ON BOARD PR 103, somewhere over the Pacific Ocean – As I face another 15 or so hours of travel on this long journey home to Manila from Los Angeles, I find myself having bucket loads of time to finally write the second part of my blog post on Manila traffic. I wrote the first one back in December of last year and just never found the time to focus on what I think will be a much longer and (hopefully) more incisive piece on a subject that bedevils Metro Manilans day in and day out.
There is not one reason that one could point at to explain the mess that is Manila traffic. It is a multi-dimensional problem whose prospective solution lies in a host of infrastructural, social, behavioral, regulatory and educational changes that need to be patched together to resolve the monster that has been created over time. It goes without saying that it will also take some steely political will to see all of these changes through.
About a month or two ago, I read about the trip that Metro Manila Development Authority (MMDA) Chairman Francis Tolentino took to Seoul where he and his group reportedly studied the traffic management system and infrastructure of that city. Even while there, Mr. Tolentino was quoted as having marvelled at the seamless manner by which the various modes of public and private transport where made to work together. In recent pronouncements, Mr. Tolentino announced plans of locating bus terminals outside Metro Manila. I presume that this initiative also has come as a result of that study trip to Seoul.
I do subscribe to the idea that for us to get a better idea of how we can resolve the problems that face us, we may need to look outside the country for possible solutions. For it is by seeing how things could work where we may actually be able to visualize a potential answer to our own issues.
I am, however, disappointed at this proposed “bus terminals outside Metro Manila” plan of the MMDA. It will likely end up being another idea where instead of attacking the root causes of a problem, we end up just moving pieces around hoping things will get better. Rather than being quick to publicize an idea for publicity’s sake (para may maipakita na may ginagawa kunyari), I would rather see Mr. Tolentino and his staff take time to come up with a more radical plan to alleviate traffic conditions in the metropolis. It will take nothing less than that to make a dent into this monster that has been created.
Some of what I say here will not be new. Somebody once told me na pag-magbasa ka ng mga plano galing sa iba’t ibang sector sa Pilipinas, mukhang walang problem na hindi natin malulutas. The problem has always been in the execution part of the plan. At the first sight of trouble, we tend to compromise, cut corners and at the end, diminish the impact of any solution that we work on for a problem. Then we end up with a situation that is actually worse than what we started with.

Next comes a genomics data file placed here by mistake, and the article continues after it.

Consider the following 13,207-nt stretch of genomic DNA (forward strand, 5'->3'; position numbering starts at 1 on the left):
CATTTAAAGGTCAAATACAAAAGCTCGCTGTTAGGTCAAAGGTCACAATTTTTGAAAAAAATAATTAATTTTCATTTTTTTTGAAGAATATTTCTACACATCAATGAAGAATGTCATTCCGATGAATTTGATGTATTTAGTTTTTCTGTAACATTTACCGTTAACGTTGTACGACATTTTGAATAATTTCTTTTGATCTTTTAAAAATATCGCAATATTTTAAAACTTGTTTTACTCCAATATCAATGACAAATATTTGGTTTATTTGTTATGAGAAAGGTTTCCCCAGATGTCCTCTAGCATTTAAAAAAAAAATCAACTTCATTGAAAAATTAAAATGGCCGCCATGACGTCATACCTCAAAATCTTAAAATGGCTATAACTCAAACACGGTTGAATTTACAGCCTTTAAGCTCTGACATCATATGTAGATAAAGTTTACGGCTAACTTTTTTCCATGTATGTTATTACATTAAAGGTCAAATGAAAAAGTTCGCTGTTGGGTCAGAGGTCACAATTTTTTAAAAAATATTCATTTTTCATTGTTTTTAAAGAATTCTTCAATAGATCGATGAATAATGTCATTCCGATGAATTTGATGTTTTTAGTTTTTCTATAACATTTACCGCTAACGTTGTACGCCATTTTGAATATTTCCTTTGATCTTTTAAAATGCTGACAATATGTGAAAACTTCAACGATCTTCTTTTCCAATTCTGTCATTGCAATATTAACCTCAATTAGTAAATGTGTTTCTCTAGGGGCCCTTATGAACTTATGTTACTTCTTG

Our traffic problems can only be resolved with an integrated plan that includes addressing the infrastructural, regulatory and behavioural aspects of this problem. There is no solution that will work without addressing all three.
Let me start with the behavioral aspect.
Ang pangkaraniwang Pilipino ay hindi marunong magmaneho.
Yes – you read that right. The typical Filipino driver does not know how to drive. Driving, you see, is more than starting a vehicle, putting your foot on the gas pedal and manipulating the steering wheel. It involves knowing and following rules, knowing what road courtesy is and practicing defensive driving.
Knowing how to drive should be intuitive. Yet – we succumb to the selfishness of being “King of the Road”.
when turning right onto a street where a pedestrian crossing is immediately in the path of your vehicle and you see a person crossing from the opposite end, what do you do?
a. Continue to turn right as the person crossing has not yet come directly into the path you are turning in;
b. Sound your horn to make sure the person crossing the street sees your vehicle and stops before he/she crosses your vehicle’s path;
c, Stop and let the pedestrian finish crossing the street; or,
d. It doesn’t matter as your vehicle has right of way.
This shouldn’t be a tough one for a person grounded in proper driving etiquette. The problem is that the typical Filipino driver is not.
Or how about this one –
when driving on a four lane road (two lanes each way), a vehicle driving faster than other traffic should ALWAYS:
a. stay on the inner lane;
b. stay on the outer lane;
c. stay in the center straddling the inner and outer lanes; or,
d. none of the above.
This question may appear to have a simpler answer than it actually does to the typical Filipino driver.
The point here is that a lot of why we have the problems that we have with traffic is the fact that the typical Filipino driver may not necessarily know what the rules are. Instead of being marunong, he ends up na nagmamarunong. This brings me to the next aspect of this problem – the aspect which is regulatory in nature.
Getting a driver’s license is not a right, it is a privilege granted by the state to its citizens which comes with certain responsibilities. These responsibilities include following the rules.
The way driver’s licenses are handed out by the Land Transportation Office (LTO), however, leaves a lot to be desired. Do we really have an honest to goodness driver qualification system which weeds out those who should not be allowed on the road, in the first place?